In 1967, interracial marriage became legal across the United States. Since then, the percentage of interracial and intercultural marriages has increased from 3% in 1967 to 17% in 2015. As intercultural marriage becomes more common, it’s important to identify the unique considerations these couples face when planning their wedding.

DON’T exclude your family. It can be tempting to exclude your family from wedding planning, believing it would be easier to plan without having to explain every little difference to them. Your wedding unites you and your partner, but it also creates a bond between your families. Encourage your families to share the special ways their culture celebrates marriage and work to create an environment that celebrates difference.

DO give family a pass. Both you and your partner have worked hard to understand and appreciate one another’s differences. On the other hand, your wedding may be the first time your respective families have to navigate differences in culture. They might unintentionally say something offensive, or not understand the value of a particular tradition. Be patient with them as they step outside their comfort zone and expand their cultural awareness.

DON’T lose sight of the big picture. A wedding and a marriage are not the same thing. Weddings are the “happiest day of your life.” A marriage is loving one another, day after day after day, especially when it gets unimaginably hard. Instead of trying to resolve cultural differences during your engagement, practice communicating clearly and listening empathically to build a solid foundation for the rest of your lives.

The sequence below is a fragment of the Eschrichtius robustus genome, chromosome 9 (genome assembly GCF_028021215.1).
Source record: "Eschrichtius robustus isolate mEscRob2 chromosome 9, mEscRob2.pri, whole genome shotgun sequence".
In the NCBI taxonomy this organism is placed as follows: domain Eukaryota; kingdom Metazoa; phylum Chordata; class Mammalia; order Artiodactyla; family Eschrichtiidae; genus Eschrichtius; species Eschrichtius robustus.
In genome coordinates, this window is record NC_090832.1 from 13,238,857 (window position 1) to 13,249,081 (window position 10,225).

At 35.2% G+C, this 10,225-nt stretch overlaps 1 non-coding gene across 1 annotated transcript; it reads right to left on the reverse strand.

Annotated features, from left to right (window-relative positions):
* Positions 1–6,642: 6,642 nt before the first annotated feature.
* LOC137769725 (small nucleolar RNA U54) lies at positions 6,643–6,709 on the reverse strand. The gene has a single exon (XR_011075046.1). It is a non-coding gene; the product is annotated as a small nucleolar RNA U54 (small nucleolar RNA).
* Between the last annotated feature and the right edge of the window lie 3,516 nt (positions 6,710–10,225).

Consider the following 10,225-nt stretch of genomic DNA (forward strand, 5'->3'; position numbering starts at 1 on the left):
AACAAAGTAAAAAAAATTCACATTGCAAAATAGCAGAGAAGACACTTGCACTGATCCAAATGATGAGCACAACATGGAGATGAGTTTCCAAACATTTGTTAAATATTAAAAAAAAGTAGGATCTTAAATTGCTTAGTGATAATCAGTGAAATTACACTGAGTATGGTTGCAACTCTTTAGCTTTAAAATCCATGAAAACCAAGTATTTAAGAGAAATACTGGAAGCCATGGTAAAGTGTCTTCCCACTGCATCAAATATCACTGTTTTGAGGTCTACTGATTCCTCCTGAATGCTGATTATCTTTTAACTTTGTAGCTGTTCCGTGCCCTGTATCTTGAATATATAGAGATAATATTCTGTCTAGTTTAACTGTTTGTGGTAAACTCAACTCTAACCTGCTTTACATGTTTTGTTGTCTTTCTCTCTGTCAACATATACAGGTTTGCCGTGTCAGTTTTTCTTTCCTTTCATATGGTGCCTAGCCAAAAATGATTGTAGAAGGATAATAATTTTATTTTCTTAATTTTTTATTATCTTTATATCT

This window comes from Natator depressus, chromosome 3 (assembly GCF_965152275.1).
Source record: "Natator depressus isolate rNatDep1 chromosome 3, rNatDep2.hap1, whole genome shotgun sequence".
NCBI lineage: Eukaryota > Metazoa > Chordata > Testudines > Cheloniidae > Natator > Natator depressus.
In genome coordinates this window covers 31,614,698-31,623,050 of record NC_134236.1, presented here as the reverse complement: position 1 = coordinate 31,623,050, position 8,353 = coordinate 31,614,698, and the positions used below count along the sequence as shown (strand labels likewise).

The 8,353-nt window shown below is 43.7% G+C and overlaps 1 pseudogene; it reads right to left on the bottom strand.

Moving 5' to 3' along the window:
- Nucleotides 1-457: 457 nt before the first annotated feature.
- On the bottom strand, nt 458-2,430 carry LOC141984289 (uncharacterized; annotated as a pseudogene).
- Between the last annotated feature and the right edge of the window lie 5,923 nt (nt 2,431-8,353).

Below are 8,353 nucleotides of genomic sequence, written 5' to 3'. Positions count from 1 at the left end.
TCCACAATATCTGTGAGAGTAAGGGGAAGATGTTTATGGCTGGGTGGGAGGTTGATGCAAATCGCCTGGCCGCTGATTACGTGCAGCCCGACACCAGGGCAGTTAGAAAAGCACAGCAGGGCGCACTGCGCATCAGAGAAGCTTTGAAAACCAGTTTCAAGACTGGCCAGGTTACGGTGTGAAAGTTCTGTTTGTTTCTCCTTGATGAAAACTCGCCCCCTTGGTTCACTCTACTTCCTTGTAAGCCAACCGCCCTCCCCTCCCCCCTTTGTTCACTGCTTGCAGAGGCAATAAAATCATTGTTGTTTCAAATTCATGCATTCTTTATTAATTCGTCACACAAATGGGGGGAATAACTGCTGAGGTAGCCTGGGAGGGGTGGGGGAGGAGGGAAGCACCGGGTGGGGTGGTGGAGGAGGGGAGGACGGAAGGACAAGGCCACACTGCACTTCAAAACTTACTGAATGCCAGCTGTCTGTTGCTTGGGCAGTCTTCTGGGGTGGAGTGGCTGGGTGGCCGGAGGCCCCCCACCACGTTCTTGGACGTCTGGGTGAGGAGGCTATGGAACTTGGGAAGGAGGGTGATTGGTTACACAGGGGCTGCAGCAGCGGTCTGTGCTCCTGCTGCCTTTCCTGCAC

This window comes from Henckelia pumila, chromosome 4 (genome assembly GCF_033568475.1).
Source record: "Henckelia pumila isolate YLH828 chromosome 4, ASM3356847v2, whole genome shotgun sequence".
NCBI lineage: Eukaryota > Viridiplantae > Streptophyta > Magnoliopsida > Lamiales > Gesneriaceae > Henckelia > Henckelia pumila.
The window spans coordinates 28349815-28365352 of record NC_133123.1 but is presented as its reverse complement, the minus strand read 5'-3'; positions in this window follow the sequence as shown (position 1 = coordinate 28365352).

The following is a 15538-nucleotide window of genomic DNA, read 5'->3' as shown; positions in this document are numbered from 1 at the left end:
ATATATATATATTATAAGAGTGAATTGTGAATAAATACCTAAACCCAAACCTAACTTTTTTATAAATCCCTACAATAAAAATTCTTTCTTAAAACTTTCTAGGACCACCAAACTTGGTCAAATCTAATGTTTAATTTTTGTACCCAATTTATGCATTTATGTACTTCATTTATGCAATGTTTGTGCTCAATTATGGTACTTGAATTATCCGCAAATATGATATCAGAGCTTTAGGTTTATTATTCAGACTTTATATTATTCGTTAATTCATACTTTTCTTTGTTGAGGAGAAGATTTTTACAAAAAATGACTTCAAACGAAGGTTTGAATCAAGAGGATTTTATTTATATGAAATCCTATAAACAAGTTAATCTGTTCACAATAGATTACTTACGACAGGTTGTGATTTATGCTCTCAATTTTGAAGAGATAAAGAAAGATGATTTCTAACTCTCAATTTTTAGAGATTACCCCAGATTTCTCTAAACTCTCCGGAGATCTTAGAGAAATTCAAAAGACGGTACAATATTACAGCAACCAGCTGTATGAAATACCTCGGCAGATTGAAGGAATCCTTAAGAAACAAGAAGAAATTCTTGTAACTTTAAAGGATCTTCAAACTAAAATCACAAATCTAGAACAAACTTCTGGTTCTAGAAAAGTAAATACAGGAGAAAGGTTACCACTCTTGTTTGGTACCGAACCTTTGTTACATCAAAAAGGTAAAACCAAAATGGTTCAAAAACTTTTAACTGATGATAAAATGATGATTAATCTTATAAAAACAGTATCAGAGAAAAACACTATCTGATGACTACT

DO seek premarital counseling. Premarital therapy is an opportunity to invest in your marriage. Premarital therapists can help you understand the impact of cultural differences on money, sex, in-laws, parenting, etc. Intercultural couples who complete premarital counseling report a deeper understanding of cultural differences and increased empathy for their partner’s experiences.

DON’T belittle traditions. Traditions form the foundation of who we are. When we belittle or ignore our partner’s traditions, we inadvertently send the message that they are unimportant. No matter how strange you find your partner’s wedding traditions, remember these traditions helped shape your partner into the person you love.

DO try to understand whyWhat is the significance of the chuppah in Jewish ceremonies? Why do some couples “jump the broom” after they’re pronounced married? Understanding the meaning behind these cultural traditions and finding a way to incorporate them respectfully into your wedding should be at the forefront of your mind. Approach differences with curiosity – you might be surprised how beautifully each culture celebrates marriage.

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Schedule a complimentary phone consultation so we can discuss what brings you to therapy and how I can help.